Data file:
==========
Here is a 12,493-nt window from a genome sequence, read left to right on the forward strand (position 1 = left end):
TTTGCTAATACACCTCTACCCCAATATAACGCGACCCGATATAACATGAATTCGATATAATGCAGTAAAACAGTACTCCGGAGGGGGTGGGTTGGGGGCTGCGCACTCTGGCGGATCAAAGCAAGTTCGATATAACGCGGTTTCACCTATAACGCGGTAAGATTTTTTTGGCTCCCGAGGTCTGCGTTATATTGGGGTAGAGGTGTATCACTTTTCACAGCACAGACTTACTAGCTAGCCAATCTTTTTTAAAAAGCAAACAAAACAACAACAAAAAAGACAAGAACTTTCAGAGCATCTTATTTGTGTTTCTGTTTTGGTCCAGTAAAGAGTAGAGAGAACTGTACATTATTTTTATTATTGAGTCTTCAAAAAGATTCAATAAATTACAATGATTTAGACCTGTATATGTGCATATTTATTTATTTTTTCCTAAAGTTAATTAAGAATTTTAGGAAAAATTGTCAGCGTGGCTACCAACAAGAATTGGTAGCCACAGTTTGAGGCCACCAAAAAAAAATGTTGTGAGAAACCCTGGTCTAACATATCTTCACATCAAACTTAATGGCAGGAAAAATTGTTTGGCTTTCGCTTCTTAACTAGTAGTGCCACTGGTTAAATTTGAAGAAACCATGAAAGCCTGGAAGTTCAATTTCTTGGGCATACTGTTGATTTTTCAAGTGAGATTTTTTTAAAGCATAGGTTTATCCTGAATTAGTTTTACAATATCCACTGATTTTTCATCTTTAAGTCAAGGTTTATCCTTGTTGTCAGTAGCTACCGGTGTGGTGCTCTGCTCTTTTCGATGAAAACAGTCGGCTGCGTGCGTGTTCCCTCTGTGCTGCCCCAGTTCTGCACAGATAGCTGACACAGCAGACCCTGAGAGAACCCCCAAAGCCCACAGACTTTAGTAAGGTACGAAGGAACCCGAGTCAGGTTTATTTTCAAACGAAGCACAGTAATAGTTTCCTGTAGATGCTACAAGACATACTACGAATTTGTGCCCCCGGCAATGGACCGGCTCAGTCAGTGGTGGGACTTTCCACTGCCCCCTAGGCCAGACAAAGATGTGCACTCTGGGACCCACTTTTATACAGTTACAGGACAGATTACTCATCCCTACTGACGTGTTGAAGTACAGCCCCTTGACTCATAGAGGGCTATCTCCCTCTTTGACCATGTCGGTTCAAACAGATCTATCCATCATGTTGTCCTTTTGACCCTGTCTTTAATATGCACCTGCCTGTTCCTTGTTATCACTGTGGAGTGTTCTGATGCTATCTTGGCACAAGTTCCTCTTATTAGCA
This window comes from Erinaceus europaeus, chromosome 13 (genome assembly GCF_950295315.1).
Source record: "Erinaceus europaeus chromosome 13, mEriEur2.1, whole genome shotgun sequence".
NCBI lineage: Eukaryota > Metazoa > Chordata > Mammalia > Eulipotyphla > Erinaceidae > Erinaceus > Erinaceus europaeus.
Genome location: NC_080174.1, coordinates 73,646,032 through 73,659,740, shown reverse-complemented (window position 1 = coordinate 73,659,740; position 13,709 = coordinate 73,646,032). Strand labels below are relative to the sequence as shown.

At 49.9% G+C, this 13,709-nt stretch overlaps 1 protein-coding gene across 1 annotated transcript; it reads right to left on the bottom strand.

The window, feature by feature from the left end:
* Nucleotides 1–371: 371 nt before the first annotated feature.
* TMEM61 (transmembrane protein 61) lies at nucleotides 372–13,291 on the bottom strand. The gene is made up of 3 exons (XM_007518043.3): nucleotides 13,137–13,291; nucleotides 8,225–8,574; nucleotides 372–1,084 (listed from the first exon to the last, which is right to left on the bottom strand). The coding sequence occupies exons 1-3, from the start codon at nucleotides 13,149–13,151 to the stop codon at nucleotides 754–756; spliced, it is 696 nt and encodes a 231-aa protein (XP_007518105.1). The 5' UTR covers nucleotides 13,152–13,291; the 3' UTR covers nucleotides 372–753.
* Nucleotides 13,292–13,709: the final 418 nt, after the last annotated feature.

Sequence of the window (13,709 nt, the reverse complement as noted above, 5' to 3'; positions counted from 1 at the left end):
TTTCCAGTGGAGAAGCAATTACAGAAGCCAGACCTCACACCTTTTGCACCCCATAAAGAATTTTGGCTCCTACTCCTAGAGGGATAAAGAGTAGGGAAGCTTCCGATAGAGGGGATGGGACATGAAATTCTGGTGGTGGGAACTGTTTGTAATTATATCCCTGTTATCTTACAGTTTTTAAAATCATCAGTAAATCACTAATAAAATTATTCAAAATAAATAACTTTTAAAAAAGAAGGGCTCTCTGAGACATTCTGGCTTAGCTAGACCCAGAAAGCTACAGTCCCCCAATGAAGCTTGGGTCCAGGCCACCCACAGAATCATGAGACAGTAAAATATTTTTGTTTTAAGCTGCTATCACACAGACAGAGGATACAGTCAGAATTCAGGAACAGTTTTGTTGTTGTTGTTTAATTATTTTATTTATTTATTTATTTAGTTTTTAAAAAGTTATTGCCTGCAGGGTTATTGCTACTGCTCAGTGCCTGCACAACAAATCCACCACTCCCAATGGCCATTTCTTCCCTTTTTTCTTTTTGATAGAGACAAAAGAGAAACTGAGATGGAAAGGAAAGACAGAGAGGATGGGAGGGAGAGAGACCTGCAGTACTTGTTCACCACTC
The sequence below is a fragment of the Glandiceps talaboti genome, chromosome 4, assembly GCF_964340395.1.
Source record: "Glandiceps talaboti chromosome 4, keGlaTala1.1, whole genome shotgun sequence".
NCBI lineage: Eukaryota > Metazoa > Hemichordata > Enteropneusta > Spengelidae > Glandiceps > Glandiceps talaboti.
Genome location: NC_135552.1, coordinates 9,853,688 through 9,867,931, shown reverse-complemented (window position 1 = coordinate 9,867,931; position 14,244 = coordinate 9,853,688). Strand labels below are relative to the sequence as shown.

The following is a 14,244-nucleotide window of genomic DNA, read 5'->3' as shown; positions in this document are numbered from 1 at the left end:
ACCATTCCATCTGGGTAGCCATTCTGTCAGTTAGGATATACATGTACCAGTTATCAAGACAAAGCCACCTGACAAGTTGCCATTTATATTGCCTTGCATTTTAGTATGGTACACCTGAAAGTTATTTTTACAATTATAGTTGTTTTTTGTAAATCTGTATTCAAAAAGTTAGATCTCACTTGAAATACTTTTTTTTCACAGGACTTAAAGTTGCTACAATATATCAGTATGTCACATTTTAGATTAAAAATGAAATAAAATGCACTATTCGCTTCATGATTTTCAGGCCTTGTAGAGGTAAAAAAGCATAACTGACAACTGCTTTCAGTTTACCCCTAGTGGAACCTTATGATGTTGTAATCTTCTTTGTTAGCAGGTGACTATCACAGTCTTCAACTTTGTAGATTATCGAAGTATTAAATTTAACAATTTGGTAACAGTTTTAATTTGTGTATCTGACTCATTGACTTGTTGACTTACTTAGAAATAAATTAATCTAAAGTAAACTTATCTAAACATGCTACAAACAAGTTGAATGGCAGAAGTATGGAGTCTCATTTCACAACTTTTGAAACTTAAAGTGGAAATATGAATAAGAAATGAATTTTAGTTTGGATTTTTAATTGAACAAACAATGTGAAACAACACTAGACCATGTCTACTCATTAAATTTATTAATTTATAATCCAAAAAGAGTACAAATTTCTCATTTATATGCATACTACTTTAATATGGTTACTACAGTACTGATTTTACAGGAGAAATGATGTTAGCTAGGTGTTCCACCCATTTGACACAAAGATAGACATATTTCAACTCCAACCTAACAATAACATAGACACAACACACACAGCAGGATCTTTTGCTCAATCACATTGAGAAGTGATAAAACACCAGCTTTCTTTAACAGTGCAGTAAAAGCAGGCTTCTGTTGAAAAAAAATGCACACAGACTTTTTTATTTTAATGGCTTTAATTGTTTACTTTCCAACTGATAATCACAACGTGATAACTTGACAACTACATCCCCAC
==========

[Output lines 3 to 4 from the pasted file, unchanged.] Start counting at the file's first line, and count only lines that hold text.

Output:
This window comes from Erinaceus europaeus, chromosome 13 (genome assembly GCF_950295315.1).
Source record: "Erinaceus europaeus chromosome 13, mEriEur2.1, whole genome shotgun sequence".